I am from a big family, one of 7 kids.  While growing up, family vacations were fun but were typically limited to camping.   With 7 kids, we had to stay organized to make sure the chores of the campsite were done quickly and done well.  My dad was a Boy Scout Leader and he used the techniques of a scout troop to keep us on task.  He would partner us up in teams, an older kid paired up with one of the younger kids.  He also divided the work into several tasks.  Dad had a mantra that was repeated and drilled into us every camp out.  He never failed to tell us, “Leave it better than you found it”.  With this simple phrase, we knew that whichever task was assigned, we were to partner together to pick up trash, scope out where the tent would be placed and then clear out all of the rocks on the ground, organize the small twigs and kindling and stack small limbs and branches neatly for
the evening campfire, and most important, keep the lid down and locked on the food box to keep the ants and other critters out.   When it was time to pack up and head home, we had to repeat the entire process, that is, again, pick up trash and organize any remaining limbs or wood into piles so all was neat and clean for the next campers to come behind us. He said the next family might arrive after dusk and will not want to trip over rocks and loose tree limbs; most importantly, they will much appreciate our efforts to leave the campsite ready for their immediate use if they need to set up a camp in the dark.  We would never even get a chance to know or see who benefited from our actions, but we could feel good just knowing that WE LEFT IT BETTER THAN WE FOUND IT!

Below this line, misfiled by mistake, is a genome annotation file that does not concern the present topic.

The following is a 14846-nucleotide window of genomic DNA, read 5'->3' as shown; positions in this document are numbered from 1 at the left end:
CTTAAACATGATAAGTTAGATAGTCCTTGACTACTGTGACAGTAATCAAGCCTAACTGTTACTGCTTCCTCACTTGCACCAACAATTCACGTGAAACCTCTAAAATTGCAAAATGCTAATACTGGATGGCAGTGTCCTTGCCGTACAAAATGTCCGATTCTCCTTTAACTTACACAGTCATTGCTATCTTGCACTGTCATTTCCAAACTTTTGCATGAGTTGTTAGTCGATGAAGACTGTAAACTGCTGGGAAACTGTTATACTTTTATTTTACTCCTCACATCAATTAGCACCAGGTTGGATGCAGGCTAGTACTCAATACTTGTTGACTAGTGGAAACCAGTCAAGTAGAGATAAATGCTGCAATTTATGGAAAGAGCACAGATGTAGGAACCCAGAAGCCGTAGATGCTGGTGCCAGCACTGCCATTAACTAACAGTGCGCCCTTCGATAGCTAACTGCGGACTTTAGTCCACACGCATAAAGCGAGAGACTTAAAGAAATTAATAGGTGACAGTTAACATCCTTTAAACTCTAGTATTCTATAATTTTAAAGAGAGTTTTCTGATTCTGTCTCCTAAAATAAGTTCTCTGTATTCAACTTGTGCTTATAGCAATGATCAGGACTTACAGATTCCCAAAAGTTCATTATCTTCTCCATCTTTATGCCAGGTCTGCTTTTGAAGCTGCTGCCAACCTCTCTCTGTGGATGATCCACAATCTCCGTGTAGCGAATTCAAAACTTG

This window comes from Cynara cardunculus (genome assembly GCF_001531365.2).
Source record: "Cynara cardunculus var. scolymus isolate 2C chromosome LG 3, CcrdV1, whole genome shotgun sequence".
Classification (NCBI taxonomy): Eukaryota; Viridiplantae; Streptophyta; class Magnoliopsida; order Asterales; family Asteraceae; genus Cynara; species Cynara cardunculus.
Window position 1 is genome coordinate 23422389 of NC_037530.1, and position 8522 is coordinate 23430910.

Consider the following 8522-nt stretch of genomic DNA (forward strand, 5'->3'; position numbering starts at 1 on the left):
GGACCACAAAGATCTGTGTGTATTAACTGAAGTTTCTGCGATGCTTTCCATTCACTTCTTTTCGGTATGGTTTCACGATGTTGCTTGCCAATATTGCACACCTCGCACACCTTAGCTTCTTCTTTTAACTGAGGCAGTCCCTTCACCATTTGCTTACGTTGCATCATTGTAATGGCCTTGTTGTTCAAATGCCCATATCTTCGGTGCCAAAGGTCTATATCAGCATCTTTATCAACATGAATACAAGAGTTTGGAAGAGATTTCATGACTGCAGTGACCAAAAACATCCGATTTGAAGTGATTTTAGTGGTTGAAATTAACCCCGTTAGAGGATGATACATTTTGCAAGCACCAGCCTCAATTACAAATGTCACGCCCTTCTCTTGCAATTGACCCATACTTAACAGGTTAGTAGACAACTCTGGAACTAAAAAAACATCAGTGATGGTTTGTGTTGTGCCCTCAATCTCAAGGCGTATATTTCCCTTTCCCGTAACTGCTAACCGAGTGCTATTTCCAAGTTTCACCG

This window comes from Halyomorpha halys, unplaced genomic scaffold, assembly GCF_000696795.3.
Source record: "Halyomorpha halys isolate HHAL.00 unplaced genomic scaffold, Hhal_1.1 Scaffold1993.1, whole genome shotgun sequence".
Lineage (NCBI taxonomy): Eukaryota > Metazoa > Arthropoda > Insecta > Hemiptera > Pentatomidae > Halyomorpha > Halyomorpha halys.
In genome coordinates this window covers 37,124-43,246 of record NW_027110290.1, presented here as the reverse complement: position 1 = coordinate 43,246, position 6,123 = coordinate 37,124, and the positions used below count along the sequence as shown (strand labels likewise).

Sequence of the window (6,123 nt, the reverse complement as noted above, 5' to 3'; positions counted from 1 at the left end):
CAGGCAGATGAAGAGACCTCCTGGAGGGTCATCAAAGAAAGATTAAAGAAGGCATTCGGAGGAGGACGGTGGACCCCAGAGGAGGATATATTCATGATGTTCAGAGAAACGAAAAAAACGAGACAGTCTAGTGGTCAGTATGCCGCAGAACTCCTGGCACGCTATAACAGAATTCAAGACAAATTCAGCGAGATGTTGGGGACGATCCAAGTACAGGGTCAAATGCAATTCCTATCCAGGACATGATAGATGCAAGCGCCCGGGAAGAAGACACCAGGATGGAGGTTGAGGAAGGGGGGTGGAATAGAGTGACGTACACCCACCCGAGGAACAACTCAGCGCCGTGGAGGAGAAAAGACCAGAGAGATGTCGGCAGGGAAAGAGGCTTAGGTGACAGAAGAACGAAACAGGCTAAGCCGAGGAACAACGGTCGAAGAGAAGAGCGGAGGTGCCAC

So now I encourage you today to follow this simple advice in your own lives.  Cling to your Christian support system.  Seek out people who are rooted in Christ and who are ready to “lock arms” to support you from the ground up.  Also, look in every situation you encounter to leave the space, the surroundings and the people better than you found them.

Patti Anderson lives in St. Louis, MO and is currently in the formation process for becoming Pauline Cooperator. She and her husband, Andy, are blessed with two sons and a daughter. Patti retired from AT&T after a 34 year career.  She loves to volunteer at the St. Louis Pauline Book center and assists the Daughters of St. Paul with outreach at numerous Parish and Conference Book Exhibits each year.

Wednesday, November 4, 2015

Pauline Sanctity, from A to Z

Pauline Saints. Photo collage credit: Jeffrey Matthews
November 1 marks the Solemnity of All Saints, popularly known as "All Saints Day". This day celebrates the countless men and women through the ages – known and unknown-- whose final destination is heaven. What better time to construct an alphabet of Pauline sanctity, to remember all the saintly Paulines who have gone before us?

Blessed James "Giacomo" ALBERIONE (1884-1971) is our Founder. Without “Primo Maestro”, there would be no Pauline Family. Alberione is the tree planted at the end of the 19th century whose branches are sunk deeply into the 20th & 21st centuries & beyond.